Follow The Domain Formula For Donor Newsletters

In the 1990s, a Seattle fundraising shop called the Domain Group took the garden-variety donor newsletter, stripped it down to its components, and began testing  to see if they could come up with something better. Sort of like rebuilding a hot rod.

Domain eventually developed a formula that made a donor newsletter HIGHLY worth doing: some Domain clients began raking in more gifts through their newsletters than through their direct mail appeals.

Hot RodDomain had its hot rod. Think about that a moment.

How could a newsletter make more money than an appeal? A newsletter isn’t an ask. Appeals make the ask.

Answer: A newsletter might well be more welcome than an appeal. It can bring joy. It can bring fun. It can take the reader on a journey (an Adrian Sargeant idea). It can flatter the reader shamelessly, in all sorts of ways (deeply recommended).

Whereas a direct mail appeal almost always seems like “duty calling” … not to mention an intrusion, with the intention of relieving my wallet of its burdens.

What Domain achieved … and then freely told the world about … was a remarkable feat. More money through newsletters … hmmmmm, I say, what a novel idea!?!

The Domain Formula demonstrated that newsletters could produce significant revenue as well as good will. Key features of the formula include:

  • Page count: no more than 4 pages (in tests, adding more pages did not produce more revenue)
  • Article length: short
  • Write for skimmers (i.e., requires professional quality headlines)
  • Send in a #10 envelope, not as a self-mailer
  • Include a separate reply device
  • Don’t get distracted: be fully donor-committed. Send only to your donors. You have to talk to a single target audience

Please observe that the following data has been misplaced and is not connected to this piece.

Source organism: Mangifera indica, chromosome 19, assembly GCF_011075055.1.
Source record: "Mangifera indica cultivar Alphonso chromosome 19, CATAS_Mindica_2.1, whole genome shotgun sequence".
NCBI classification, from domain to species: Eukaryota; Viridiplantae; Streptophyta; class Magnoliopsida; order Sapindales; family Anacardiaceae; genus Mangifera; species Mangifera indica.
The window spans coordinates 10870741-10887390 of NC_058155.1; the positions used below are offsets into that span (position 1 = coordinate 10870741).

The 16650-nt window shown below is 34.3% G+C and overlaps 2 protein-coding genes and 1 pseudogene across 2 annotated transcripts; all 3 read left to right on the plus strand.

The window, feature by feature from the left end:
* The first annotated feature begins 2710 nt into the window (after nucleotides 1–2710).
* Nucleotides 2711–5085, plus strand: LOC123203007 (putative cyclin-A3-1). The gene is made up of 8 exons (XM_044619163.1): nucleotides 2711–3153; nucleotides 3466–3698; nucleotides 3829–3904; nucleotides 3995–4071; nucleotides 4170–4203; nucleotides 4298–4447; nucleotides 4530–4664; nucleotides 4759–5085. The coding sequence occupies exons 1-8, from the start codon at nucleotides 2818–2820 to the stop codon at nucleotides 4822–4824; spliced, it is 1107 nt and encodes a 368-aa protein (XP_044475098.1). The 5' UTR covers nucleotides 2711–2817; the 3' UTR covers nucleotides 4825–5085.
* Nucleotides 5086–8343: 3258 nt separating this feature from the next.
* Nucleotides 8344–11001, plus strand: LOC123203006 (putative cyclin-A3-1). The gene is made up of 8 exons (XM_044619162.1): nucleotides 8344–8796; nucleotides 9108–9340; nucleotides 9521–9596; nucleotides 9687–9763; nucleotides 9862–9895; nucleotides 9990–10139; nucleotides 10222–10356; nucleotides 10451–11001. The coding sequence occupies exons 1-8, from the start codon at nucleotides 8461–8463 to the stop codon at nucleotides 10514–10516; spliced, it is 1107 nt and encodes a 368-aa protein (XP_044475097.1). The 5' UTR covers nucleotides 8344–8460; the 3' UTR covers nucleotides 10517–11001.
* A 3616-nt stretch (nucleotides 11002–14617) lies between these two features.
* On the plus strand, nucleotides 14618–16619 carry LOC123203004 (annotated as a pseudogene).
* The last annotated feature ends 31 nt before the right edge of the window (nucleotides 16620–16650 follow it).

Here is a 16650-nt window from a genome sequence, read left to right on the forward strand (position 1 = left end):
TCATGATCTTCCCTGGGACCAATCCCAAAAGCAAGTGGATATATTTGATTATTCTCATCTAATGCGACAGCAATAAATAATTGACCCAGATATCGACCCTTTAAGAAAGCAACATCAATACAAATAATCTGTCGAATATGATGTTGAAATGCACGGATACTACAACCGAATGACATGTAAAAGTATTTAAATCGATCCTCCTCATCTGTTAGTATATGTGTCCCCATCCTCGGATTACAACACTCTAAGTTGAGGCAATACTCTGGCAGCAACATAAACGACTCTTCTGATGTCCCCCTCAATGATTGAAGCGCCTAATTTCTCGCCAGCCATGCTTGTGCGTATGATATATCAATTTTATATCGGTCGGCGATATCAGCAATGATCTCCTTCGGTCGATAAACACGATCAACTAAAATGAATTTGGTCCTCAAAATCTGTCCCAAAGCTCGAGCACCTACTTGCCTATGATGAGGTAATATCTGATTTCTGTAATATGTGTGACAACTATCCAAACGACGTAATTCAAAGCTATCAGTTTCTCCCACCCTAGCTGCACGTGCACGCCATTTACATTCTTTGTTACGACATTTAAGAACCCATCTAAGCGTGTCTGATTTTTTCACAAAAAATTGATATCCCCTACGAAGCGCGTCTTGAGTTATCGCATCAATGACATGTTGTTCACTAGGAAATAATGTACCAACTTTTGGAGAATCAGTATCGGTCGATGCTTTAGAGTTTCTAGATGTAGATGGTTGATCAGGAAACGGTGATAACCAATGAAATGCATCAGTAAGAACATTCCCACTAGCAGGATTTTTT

• Make the voice personal (the word “you” dominates) rather than institutional; get intimate
  • Focus on “accomplishment reporting” (tell donors how much they have changed the world through their gifts)

Domain … or the highway?

Is the Domain Formula the only way to go? Probably not. But it is, to my knowledge, the only tested way to go.

Let’s return to the last … and most important item … on the Domain Formula list: accomplishment reporting.

[That was Domain’s name for it. You call it what you want. The “You Are Wonderful, Dear Donor Report” is the real name.]

Donors want above all just one kind of information from their charities, research shows. Your donors humbly beg to know, “How much good did I do? I sent you a gift. Did my charity make a difference? Am I helping to do something important?”

Most charities never get around to talking about that in their newsletters. The charities instead want to talk about themselves.

You don’t need 16 pages to answer the donors’ only real question. In fact, 16 pages tend to muffle the answer. There’s just too much stuff to look at and consider.

Do the SMIT

There’s a very smart and accomplished Aussie fundraising consultant named Jonathon Grapsas. He introduced the idea of “the SMIT.” SMIT is an acronym that stands for, “What’s the Single Most Important Thing I have to tell you today?”

I have found “SMIT-thinking” highly useful.

I write my SMIT’s on post-it notes.

Donor communications have to survive in a brutal world. People are not paying much attention.

Giving your donor just one thing to consider in your newsletter rather than, say, 10 things (you see that a lot) might be a welcome relief.

This post originally appeared in the Ahern Donor Communications newsletter.

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Tom Ahern
Author of four books, Tom Ahern is considered one of the world’s top authorities on donor communications.
Tom Ahern

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By | 2017-06-10T19:43:19+00:00 February 12th, 2014|Donor Communications|

One Comment

  1. Holly Birch February 22, 2016 at 1:39 pm - Reply

    Has there been any data about sending in a larger envelope – say 9×12? thank you, Holly

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